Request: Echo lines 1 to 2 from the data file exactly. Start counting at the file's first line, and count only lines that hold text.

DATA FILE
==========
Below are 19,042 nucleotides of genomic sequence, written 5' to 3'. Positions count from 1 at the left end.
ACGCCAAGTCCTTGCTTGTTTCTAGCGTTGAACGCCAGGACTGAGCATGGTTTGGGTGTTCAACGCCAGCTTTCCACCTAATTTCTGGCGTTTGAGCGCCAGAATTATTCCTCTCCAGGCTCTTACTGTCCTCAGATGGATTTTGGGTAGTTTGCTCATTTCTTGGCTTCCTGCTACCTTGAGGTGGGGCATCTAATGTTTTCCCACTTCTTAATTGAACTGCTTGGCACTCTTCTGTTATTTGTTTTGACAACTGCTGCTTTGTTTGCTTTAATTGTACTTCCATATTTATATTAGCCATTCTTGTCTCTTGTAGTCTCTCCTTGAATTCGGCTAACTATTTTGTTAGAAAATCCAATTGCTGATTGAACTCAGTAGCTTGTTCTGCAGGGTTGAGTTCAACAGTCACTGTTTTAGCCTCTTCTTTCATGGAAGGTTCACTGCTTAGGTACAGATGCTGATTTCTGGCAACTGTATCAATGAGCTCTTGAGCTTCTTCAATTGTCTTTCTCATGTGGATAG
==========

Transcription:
Below are 19,042 nucleotides of genomic sequence, written 5' to 3'. Positions count from 1 at the left end.
ACGCCAAGTCCTTGCTTGTTTCTAGCGTTGAACGCCAGGACTGAGCATGGTTTGGGTGTTCAACGCCAGCTTTCCACCTAATTTCTGGCGTTTGAGCGCCAGAATTATTCCTCTCCAGGCTCTTACTGTCCTCAGATGGATTTTGGGTAGTTTGCTCATTTCTTGGCTTCCTGCTACCTTGAGGTGGGGCATCTAATGTTTTCCCACTTCTTAATTGAACTGCTTGGCACTCTTCTGTTATTTGTTTTGACAACTGCTGCTTTGTTTGCTTTAATTGTACTTCCATATTTATATTAGCCATTCTTGTCTCTTGTAGTCTCTCCTTGAATTCGGCTAACTATTTTGTTAGAAAATCCAATTGCTGATTGAACTCAGTAGCTTGTTCTGCAGGGTTGAGTTCAACAGTCACTGTTTTAGCCTCTTCTTTCATGGAAGGTTCACTGCTTAGGTACAGATGCTGATTTCTGGCAACTGTATCAATGAGCTCTTGAGCTTCTTCAATTGTCTTTCTCATGTGGATAG